“Status or position” cannot shield an officer of the level of joint secretary and above from unconstrained probe by the CBI in cases of corruption, the Supreme Court ruled on Tuesday, quashing a law that requires the agency to go to the government to seek approval for the investigation.
A five-judge constitution bench led by Chief Justice R M Lodha ruled that Section 6A of the Delhi Special Police Establishment Act (DSPEA), which shackles investigations without approvals, was “discriminatory”, and “impedes tracking down the corrupt senior bureaucrats”.
The court said that “the protection in Section 6A has propensity of shielding the corrupt”. The provision “suffers from the vice of classifying offenders differently for treatment thereunder for inquiry and investigation of offences, according to their status in life”, it said.
“Every person accused of committing the same offence is to be dealt with in the same manner in accordance with law. The status or position of public servant does not qualify such public servant from exemption from equal treatment. The decision making power does not segregate corrupt officers into two classes as they are common crime doers and have to be tracked down by the same process of inquiry and investigation,” the bench said.
“Can there be sound differentiation between corrupt public servants based on their status? Surely not, because irrespective of their status or position, corrupt public servants are corrupters of public power. The corrupt public servants, whether high or low, are birds of the same feather and must be confronted with the process of investigation and inquiry equally. Based on the position or status in service, no distinction can be made.”
The bench expressed the opinion that this provision in the DSPE Act defeated the objectives of the Prevention of Corruption Act, framed to deal with corruption and to act against senior public servants.
“The result of the impugned legislation is that the very group of persons, namely, high ranking bureaucrats whose misdeeds and illegalities may have to be inquired into, would decide whether the CBI should even start an inquiry or investigation against them or not,” the court said.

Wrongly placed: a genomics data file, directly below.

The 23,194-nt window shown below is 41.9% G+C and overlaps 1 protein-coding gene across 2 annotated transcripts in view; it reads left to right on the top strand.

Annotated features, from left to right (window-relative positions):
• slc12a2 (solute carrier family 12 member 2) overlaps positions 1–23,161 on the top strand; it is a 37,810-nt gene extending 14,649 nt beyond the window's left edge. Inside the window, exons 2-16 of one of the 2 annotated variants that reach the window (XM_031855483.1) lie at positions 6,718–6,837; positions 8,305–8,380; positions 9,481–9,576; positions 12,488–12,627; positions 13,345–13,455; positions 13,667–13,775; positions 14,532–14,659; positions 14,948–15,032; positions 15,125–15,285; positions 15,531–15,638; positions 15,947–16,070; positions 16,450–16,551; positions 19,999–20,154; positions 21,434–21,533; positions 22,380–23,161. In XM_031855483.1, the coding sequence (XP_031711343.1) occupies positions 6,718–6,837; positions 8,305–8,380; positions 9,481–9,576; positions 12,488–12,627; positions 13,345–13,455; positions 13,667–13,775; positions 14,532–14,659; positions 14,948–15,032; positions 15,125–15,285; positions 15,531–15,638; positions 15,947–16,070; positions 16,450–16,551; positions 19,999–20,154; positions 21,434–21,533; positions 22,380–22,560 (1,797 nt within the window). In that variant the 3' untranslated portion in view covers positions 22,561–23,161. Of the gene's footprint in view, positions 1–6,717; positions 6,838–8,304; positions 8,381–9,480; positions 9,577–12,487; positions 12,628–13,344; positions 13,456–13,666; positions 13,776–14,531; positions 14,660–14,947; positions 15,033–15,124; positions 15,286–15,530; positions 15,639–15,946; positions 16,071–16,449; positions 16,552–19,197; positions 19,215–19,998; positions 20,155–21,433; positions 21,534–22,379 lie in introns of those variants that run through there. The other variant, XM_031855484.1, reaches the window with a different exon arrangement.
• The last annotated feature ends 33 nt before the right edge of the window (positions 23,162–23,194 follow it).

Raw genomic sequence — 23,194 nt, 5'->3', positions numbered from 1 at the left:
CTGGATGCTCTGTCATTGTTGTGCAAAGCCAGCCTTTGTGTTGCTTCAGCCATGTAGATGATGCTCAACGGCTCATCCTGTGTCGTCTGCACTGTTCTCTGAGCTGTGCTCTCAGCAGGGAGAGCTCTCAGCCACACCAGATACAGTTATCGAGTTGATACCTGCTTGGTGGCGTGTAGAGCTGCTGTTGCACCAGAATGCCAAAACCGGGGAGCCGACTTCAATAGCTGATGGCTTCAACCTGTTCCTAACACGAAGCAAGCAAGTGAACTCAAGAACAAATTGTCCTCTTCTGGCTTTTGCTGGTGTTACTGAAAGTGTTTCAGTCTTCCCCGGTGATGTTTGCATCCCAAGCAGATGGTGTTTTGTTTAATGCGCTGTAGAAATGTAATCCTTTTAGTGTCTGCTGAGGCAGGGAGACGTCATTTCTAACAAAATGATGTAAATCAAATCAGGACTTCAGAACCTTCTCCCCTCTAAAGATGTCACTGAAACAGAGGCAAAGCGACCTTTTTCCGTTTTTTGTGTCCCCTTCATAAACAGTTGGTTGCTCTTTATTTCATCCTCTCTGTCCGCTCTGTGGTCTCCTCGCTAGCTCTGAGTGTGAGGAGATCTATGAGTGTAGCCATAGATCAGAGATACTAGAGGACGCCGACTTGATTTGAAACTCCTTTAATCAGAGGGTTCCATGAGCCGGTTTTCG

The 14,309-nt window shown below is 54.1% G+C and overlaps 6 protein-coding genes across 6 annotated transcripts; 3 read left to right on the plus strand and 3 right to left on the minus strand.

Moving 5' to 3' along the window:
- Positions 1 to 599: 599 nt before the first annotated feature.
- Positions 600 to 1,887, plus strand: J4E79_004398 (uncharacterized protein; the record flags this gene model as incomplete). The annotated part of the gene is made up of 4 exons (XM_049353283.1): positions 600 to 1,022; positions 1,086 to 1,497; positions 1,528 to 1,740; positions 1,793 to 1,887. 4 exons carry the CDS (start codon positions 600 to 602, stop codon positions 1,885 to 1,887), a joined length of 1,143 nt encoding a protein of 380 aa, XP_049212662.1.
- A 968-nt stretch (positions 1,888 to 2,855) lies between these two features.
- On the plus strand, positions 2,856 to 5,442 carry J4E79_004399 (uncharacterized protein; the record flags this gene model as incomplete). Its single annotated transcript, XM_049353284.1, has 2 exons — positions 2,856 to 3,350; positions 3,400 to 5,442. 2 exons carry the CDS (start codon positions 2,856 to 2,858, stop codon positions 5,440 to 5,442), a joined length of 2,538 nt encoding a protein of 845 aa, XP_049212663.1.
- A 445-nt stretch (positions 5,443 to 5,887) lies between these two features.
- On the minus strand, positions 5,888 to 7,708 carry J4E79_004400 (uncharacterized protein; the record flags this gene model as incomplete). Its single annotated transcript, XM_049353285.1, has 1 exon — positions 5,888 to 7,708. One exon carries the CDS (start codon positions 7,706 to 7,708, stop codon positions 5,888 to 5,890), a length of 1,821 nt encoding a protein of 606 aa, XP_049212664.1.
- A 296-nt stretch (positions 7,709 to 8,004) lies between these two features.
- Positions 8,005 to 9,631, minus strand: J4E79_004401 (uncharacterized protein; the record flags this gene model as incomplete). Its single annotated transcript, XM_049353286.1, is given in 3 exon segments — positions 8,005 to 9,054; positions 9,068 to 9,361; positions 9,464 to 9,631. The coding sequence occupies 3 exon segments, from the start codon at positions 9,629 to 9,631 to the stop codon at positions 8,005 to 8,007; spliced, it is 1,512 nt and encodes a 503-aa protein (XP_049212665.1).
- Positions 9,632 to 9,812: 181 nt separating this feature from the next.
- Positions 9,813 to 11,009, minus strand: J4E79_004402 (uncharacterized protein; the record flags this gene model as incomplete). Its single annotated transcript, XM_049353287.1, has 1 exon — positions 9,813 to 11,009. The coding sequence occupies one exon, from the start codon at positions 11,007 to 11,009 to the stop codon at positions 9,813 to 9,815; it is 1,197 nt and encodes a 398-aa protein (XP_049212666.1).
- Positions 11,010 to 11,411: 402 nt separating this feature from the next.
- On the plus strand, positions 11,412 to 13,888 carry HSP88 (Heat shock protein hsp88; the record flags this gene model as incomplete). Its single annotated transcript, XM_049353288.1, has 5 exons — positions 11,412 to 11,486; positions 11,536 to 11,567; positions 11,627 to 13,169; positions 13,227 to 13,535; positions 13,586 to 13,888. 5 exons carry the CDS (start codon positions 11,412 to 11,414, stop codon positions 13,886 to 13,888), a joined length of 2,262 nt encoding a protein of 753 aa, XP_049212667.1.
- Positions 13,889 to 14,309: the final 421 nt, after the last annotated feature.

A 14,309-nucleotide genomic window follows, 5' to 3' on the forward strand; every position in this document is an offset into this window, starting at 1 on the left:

The CBI, it added, could not be insulated from “political and bureaucratic control and influence because the approval is to be taken from the central government, which would involve leaks and disclosures at every stage”.
“Office of public power cannot be the workshop of personal gain. The probity in public life is of great importance. How can two public servants against whom there are allegations of corruption or graft or bribe-taking or criminal misconduct under the PC Act, be made to be treated differently because one happens to be a junior officer and the other a senior decision maker?” the bench asked.
It allowed the petitions filed by BJP leader Subramanian Swamy and NGO Centre for PIL that had challenged the constitutional validity of Section 6A.
The PILs pointed out that the section had been inserted into the DSPE Act in order to nullify the Supreme Court’s verdict in the 1997 Vineet Narain case, wherein the court had quashed the so-called “single directive”, which was a consolidated set of instructions issued by the government to the CBI.
Section 6A was inserted with effect from September 2003, when the NDA was in power. The then law minister, Arun Jaitley, had defended the provision in Parliament during a debate on the Central Vigilance Commission Bill. Jaitley said that those in decision-making positions, who must exercise discretion, and those who have to take vital decisions, needed to be protected against frivolous complaints.
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